Then run the xinput command and find the ID of of the touchpad (here 15)
xinput

Interesting line will be something like this (note id=12)
               ->  ETPS/2 Elantech Touchpad id=12	[slave  pointer  (2)]"


Now we will download and try the couple scripts (originally at http://people.canonical.com/~cndougla/):
 
cd ~
wget "http://www.colar.net/enable-clickpad.sh"
chmod +x enable-clickpad.sh
wget "http://www.colar.net/enable-rightbutton.sh"
chmod +x enable-rightbutton.sh



Now try the first script, this should make the 2 finger behavior work correctly (pin and drag to select) and so on.

Make sure you replace 12 by your actual device ID as found with xinput !

~/enable-clickpad.sh 12 

Try It !

The second script makes clicking/tapping anywhere in the low/right corner a right click (instead of having to do the two finger tap thing)
~/enable-rightbutton.sh 12


OK, those setting will be gone after reboot, so let's make them permanent !

Put the 2 commands in ~/.gnomerc (if you use something else that gnome the idea is to add those command to session startup)
gedit ~/.gnomerc
~/enable-clickpad.sh 12 
~/enable-rightbutton.sh 12


With all that done the trackpad is pretty good,not quite as good as on the Mac, but close.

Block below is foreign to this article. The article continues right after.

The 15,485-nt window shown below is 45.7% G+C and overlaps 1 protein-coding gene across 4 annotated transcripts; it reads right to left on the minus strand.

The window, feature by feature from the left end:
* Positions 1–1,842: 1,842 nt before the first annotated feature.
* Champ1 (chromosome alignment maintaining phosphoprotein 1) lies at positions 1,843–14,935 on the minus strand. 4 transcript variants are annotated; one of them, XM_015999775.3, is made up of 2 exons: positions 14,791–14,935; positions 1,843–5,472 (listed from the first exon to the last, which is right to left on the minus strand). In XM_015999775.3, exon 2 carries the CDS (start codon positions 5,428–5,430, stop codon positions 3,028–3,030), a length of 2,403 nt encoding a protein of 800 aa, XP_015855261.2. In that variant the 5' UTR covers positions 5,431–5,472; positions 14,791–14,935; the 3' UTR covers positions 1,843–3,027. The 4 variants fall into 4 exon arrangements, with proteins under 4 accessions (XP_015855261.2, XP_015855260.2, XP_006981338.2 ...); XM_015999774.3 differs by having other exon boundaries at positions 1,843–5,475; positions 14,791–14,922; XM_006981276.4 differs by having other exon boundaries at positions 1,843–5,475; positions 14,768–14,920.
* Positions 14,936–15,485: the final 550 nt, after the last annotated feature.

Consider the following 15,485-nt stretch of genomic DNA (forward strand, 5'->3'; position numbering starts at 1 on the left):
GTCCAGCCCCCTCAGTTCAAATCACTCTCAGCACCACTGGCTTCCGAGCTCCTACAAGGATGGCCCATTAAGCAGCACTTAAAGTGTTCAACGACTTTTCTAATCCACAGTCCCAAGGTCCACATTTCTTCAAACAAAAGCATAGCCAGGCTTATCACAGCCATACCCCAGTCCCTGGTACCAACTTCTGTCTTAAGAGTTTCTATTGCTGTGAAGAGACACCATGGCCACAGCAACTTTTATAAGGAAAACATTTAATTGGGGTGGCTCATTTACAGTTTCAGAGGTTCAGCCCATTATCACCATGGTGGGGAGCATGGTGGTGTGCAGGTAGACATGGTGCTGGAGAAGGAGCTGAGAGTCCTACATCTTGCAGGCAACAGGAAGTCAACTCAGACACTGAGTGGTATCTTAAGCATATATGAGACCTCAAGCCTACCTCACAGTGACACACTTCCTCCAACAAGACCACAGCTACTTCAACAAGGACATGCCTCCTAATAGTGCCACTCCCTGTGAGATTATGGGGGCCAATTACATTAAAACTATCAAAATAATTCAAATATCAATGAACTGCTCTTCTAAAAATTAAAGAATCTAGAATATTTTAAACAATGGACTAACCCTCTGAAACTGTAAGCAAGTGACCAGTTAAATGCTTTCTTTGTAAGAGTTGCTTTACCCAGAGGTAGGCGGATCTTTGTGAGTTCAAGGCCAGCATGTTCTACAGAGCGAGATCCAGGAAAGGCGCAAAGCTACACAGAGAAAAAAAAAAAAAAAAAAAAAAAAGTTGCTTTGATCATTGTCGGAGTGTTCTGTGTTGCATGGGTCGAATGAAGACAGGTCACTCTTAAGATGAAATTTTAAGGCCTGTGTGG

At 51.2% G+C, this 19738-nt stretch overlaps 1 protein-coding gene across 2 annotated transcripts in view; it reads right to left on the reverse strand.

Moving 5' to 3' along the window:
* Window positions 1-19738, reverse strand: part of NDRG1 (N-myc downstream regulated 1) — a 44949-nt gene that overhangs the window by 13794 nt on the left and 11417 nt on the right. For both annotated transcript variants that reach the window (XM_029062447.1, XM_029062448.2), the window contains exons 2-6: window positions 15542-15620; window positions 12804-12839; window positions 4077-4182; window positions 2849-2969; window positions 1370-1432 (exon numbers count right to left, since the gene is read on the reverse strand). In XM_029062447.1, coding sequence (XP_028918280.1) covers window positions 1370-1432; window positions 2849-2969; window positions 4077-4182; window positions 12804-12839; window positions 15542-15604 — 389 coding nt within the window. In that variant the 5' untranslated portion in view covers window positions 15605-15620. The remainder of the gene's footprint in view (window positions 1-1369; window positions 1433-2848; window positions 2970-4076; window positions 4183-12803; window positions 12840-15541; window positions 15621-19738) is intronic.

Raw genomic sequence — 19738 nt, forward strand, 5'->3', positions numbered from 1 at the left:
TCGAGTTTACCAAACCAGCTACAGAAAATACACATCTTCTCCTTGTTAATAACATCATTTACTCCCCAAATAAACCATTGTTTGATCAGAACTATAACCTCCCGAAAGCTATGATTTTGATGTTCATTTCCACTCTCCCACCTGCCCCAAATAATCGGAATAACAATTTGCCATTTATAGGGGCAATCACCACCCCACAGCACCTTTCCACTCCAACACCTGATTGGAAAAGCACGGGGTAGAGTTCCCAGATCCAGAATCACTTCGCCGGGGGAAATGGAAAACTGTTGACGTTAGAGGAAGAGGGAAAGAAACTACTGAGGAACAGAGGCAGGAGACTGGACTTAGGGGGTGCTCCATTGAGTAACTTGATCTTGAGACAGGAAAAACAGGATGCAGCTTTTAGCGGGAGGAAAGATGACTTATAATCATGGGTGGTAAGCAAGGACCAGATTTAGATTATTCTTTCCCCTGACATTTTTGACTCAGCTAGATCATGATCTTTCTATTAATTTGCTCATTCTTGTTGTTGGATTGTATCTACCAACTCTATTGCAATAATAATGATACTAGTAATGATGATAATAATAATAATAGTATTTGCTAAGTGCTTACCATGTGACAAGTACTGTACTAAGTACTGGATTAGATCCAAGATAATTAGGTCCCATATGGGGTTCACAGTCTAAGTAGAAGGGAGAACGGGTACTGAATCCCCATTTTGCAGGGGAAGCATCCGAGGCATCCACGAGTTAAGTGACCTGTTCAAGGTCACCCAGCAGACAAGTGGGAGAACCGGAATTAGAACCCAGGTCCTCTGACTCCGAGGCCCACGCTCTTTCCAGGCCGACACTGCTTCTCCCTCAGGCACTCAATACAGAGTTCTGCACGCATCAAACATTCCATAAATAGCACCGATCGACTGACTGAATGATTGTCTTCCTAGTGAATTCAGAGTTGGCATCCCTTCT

Webcam


For some reason the webcam was not working (just black image in skype)

Installing and running guvcview fixes it ... I don't know why smile
sudo apt-get install guvcview
guvcview


Issues with dual monitors


As soon as I would plug in man external monitor the mouse movement would become extremely slow / sluggish / jerky / unresponsive.

Even with the external monitor turned off.
That was extremely annoying, to the point that I would not use it the external anymore.

It took me forever to find the solution to this issue, here is what worked:

First you can test the solution like this:
sudo sh -c 'echo N > /sys/module/drm_kms_helper/parameters/poll'


That should fix it right away, no X restart needed, if that worked, congrats.

Now let's make that fix permanent:
sudo sh -c 'echo "options drm_kms_helper poll=0" >> /etc/modprobe.d/local.conf'
sudo update-initramfs -u


Alternative to Unity : Cinnamon



I actually since switched to use the awesome window manger, it's very barebone but very productive.
See my config here: https://bitbucket.org/tcolar/configs/src

I still can't stand Unity, I'm sure it's fine for a end user but as a developer it juts seem like a productivity killer.